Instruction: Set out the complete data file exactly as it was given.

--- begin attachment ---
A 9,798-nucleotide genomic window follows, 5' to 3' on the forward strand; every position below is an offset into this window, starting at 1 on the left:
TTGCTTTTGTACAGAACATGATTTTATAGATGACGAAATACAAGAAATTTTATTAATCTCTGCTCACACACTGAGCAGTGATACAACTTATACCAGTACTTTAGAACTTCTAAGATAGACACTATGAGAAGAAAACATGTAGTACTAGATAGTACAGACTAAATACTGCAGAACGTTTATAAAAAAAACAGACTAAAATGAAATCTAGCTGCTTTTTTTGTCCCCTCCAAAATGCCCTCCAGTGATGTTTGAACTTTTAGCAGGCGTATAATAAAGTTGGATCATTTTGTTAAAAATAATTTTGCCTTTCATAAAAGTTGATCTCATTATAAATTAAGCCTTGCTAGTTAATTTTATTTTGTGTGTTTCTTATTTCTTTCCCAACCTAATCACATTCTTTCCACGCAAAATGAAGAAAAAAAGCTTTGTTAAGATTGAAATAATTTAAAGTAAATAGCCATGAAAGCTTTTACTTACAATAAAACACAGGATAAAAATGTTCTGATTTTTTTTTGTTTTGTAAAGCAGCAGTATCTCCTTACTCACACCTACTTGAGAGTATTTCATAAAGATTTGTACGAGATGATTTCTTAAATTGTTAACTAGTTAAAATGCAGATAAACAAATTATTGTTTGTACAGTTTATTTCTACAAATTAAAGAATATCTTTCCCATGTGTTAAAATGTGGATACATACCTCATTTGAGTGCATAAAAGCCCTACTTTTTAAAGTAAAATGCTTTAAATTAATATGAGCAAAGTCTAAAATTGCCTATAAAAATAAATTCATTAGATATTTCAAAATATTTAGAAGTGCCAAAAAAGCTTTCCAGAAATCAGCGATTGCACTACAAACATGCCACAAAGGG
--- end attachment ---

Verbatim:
A 9,798-nucleotide genomic window follows, 5' to 3' on the forward strand; every position below is an offset into this window, starting at 1 on the left:
TTGCTTTTGTACAGAACATGATTTTATAGATGACGAAATACAAGAAATTTTATTAATCTCTGCTCACACACTGAGCAGTGATACAACTTATACCAGTACTTTAGAACTTCTAAGATAGACACTATGAGAAGAAAACATGTAGTACTAGATAGTACAGACTAAATACTGCAGAACGTTTATAAAAAAAACAGACTAAAATGAAATCTAGCTGCTTTTTTTGTCCCCTCCAAAATGCCCTCCAGTGATGTTTGAACTTTTAGCAGGCGTATAATAAAGTTGGATCATTTTGTTAAAAATAATTTTGCCTTTCATAAAAGTTGATCTCATTATAAATTAAGCCTTGCTAGTTAATTTTATTTTGTGTGTTTCTTATTTCTTTCCCAACCTAATCACATTCTTTCCACGCAAAATGAAGAAAAAAAGCTTTGTTAAGATTGAAATAATTTAAAGTAAATAGCCATGAAAGCTTTTACTTACAATAAAACACAGGATAAAAATGTTCTGATTTTTTTTTGTTTTGTAAAGCAGCAGTATCTCCTTACTCACACCTACTTGAGAGTATTTCATAAAGATTTGTACGAGATGATTTCTTAAATTGTTAACTAGTTAAAATGCAGATAAACAAATTATTGTTTGTACAGTTTATTTCTACAAATTAAAGAATATCTTTCCCATGTGTTAAAATGTGGATACATACCTCATTTGAGTGCATAAAAGCCCTACTTTTTAAAGTAAAATGCTTTAAATTAATATGAGCAAAGTCTAAAATTGCCTATAAAAATAAATTCATTAGATATTTCAAAATATTTAGAAGTGCCAAAAAAGCTTTCCAGAAATCAGCGATTGCACTACAAACATGCCACAAAGGG